14
Barriers and Potential

Senator Jeff Bingaman challenged the participants at the summit to identify which American President said the following words:

I am inaugurating a program to marshal both government and private research with the goal of producing an unconventionally powered, virtually pollution-free automobile within five years.

It was President Nixon, in a February 10, 1970, special message to the Congress on environmental quality. In fact, as early as 1958, President Eisenhower proposed limits on the importation of foreign oil, James Schlesinger noted. These calls have led to a succession of federal programs addressing various aspects of energy policy (Figure 14.1). Yet they have not had the impact on energy supplies or uses that their proponents envisioned.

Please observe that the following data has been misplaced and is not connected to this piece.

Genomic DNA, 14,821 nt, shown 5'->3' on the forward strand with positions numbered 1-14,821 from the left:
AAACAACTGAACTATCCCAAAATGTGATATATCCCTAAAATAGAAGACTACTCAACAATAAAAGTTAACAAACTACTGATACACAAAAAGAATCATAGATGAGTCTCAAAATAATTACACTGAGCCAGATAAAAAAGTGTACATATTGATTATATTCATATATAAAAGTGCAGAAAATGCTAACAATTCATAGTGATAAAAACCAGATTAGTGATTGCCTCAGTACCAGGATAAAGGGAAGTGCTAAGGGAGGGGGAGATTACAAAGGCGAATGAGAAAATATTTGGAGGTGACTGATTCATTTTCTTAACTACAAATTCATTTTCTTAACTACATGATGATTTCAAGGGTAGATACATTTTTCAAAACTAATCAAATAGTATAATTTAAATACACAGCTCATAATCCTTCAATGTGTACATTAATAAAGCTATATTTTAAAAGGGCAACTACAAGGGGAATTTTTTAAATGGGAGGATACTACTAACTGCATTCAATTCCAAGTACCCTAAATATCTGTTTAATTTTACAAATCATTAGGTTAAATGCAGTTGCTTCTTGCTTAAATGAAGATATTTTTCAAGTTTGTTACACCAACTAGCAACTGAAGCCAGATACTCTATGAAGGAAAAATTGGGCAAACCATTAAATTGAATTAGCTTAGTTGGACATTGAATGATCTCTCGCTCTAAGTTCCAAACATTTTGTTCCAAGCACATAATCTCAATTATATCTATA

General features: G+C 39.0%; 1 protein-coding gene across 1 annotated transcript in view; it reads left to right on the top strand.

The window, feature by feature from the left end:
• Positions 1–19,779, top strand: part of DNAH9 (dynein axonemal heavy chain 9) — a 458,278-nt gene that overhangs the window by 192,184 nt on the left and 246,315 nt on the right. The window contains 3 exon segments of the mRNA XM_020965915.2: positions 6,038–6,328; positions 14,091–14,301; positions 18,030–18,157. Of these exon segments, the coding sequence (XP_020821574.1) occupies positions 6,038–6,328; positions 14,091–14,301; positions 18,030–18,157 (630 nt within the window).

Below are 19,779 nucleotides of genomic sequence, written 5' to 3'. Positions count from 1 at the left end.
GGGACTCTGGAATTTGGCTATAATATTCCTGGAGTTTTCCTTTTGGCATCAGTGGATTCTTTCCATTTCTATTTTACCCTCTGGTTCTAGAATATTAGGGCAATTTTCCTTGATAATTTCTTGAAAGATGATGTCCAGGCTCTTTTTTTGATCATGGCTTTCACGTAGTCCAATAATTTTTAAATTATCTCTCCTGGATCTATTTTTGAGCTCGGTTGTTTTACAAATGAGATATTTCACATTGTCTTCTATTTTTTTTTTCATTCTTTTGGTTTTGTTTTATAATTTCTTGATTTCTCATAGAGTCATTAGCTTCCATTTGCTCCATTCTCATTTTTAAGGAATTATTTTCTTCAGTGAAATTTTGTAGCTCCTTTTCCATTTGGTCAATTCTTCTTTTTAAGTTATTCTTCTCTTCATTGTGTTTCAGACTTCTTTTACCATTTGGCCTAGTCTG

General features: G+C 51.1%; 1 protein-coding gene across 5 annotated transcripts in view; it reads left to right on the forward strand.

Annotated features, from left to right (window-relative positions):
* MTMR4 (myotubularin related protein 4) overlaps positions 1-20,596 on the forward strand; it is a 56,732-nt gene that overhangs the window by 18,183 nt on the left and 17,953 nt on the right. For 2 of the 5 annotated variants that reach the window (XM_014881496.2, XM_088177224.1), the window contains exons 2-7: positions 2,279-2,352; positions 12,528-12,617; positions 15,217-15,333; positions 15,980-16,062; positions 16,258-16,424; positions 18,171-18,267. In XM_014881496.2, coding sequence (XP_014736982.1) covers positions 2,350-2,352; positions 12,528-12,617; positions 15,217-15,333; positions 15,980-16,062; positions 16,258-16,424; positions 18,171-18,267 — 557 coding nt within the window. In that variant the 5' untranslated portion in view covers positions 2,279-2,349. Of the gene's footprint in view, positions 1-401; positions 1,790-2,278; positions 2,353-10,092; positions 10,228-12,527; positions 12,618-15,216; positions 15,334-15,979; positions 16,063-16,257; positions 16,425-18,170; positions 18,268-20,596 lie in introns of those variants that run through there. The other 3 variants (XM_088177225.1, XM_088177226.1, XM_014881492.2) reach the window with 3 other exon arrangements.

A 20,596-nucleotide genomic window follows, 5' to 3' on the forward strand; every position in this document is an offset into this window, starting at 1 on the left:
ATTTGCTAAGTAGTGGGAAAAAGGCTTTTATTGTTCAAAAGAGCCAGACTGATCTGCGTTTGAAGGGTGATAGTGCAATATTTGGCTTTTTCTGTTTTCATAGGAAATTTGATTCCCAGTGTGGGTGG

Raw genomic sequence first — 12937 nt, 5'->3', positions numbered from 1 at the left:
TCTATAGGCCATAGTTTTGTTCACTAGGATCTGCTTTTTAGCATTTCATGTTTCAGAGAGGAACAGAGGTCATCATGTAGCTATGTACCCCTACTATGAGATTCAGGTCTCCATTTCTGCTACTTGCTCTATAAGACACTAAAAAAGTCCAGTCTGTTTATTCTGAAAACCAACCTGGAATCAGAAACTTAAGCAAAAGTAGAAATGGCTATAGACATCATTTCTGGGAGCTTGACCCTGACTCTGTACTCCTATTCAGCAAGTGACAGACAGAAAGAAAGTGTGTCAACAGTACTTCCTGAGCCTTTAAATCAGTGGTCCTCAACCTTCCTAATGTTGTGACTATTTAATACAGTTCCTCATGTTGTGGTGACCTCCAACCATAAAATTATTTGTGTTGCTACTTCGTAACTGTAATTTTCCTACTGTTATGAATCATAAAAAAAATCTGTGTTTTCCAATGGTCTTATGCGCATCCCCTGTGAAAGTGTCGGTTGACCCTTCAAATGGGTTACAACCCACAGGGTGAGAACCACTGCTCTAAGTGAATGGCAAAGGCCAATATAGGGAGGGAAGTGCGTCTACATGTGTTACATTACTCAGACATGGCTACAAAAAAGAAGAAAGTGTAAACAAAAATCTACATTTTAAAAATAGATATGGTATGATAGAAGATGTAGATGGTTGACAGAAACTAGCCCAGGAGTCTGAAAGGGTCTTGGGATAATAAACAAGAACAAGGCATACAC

One reason for the limited success of these programs is that the United States does a good job of developing technologies but is less adept at commercializing those technologies, Bingaman said. For example, the Clinton-era Partnership for a New Generation of Vehicles spent about $300 million a year in research and development on such technologies as hybrid engines. But many of the resulting technologies were brought to market by Japanese rather than U.S. firms.

Successive administrations have an incentive to show that a new initiative is a significant improvement over the program of a predecessor, Bingaman said. In doing so, the progress made by a predecessor is sometimes abandoned. New programs also tend to be marked by excessively optimistic assumptions